Senator Elizabeth Warren (D-MA) recently introduced legislation that, if passed, would require certain pharmaceutical companies that enter into settlement agreements with the Department of Justice or other governmental agencies to pay a supplemental amount, based on revenue, that would provide an additional funding source for the U.S. Food and Drug Administration (FDA) and National Institute of Health (NIH). The Medical Innovation Act, Senate Bill 320, would require manufacturers of a “covered blockbuster drug” with a reported net income of at least $1,000,000,000 that entered into a “covered settlement agreement” during the five year period immediately preceding the date on which the payment is assessed to pay an amount equal to 1 percent of the net income for the previous calendar year multiplied by the number of covered blockbuster drugs of the covered manufacturer for that year. Senator Warren describes this assessment as a “swear jar” for “drug companies that break the law.”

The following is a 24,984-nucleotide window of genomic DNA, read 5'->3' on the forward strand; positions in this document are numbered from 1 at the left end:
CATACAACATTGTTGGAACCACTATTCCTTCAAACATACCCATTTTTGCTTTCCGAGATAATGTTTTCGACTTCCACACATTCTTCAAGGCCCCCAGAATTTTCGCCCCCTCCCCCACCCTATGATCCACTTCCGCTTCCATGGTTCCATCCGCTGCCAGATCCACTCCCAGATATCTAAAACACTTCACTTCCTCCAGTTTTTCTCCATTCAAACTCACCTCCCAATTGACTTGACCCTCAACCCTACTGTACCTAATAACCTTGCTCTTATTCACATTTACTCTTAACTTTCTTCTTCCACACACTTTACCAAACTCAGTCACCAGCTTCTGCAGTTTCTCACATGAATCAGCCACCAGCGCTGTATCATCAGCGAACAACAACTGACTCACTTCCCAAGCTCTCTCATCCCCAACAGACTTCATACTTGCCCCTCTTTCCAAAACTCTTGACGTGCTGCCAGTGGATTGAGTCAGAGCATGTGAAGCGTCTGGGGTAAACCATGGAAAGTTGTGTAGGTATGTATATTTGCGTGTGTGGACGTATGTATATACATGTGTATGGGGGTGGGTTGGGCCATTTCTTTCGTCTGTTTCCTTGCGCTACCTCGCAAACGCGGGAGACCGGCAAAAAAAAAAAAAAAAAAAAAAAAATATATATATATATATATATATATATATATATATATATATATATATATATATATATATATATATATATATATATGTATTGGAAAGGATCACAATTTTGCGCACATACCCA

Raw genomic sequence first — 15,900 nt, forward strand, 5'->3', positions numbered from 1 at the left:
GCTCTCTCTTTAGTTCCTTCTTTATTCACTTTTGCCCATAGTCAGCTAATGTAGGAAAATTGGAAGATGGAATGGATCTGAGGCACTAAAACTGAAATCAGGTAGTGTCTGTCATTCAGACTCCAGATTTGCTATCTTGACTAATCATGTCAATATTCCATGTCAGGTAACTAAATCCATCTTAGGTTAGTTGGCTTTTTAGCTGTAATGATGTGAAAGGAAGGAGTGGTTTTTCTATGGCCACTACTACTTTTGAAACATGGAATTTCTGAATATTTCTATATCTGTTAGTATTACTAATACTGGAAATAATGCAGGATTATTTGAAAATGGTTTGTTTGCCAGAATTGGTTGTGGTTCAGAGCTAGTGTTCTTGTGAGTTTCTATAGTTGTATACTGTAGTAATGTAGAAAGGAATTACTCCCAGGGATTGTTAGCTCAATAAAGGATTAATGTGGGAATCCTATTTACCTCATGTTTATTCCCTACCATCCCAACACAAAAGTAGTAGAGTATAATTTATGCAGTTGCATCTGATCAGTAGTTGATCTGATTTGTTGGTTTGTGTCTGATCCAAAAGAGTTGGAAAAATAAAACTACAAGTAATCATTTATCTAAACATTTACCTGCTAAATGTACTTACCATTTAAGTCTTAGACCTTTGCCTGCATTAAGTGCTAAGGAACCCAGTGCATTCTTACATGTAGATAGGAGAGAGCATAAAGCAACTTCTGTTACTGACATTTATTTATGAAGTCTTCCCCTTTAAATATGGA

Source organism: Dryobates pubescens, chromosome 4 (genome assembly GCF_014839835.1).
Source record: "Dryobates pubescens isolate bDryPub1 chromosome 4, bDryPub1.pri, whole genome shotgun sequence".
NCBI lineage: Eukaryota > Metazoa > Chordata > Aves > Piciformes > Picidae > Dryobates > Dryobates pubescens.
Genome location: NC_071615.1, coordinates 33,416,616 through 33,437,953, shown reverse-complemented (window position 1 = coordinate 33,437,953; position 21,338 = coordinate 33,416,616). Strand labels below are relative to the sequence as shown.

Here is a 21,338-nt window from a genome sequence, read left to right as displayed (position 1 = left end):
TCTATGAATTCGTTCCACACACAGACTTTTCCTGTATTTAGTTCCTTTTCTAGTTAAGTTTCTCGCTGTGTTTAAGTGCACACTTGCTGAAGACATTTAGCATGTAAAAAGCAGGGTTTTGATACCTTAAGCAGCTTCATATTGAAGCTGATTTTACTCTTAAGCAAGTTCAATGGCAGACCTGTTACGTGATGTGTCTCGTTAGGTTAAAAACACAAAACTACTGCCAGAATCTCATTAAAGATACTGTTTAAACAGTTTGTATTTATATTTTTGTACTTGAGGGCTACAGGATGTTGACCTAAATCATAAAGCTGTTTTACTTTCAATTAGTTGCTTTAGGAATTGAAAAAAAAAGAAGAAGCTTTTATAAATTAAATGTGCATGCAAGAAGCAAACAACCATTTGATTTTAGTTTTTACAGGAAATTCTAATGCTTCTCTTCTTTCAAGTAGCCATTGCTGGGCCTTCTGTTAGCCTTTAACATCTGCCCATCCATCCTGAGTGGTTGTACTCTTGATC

Although this legislation is receiving criticism from industry organizations, such as PhRMA and MassBio, and others as unrealistic, the key takeaway for pharmaceutical companies of any size is that the government is interested in aggressively pursuing enforcement actions and looking for ways to put additional pressure on industry when fraud is identified. Government enforcers are utilizing a significant number of tools to combat fraud, including expansion of the successful HEAT program and exclusion of corporate executives under the Park doctrine, while government legislators are actively pursuing ways to combat fraud in the health care industry, as evidenced by this 2013 report. It is critical for health care companies to take steps to implement effective corporate compliance programs that prevent, detect and fix potential issues before they result in a government action.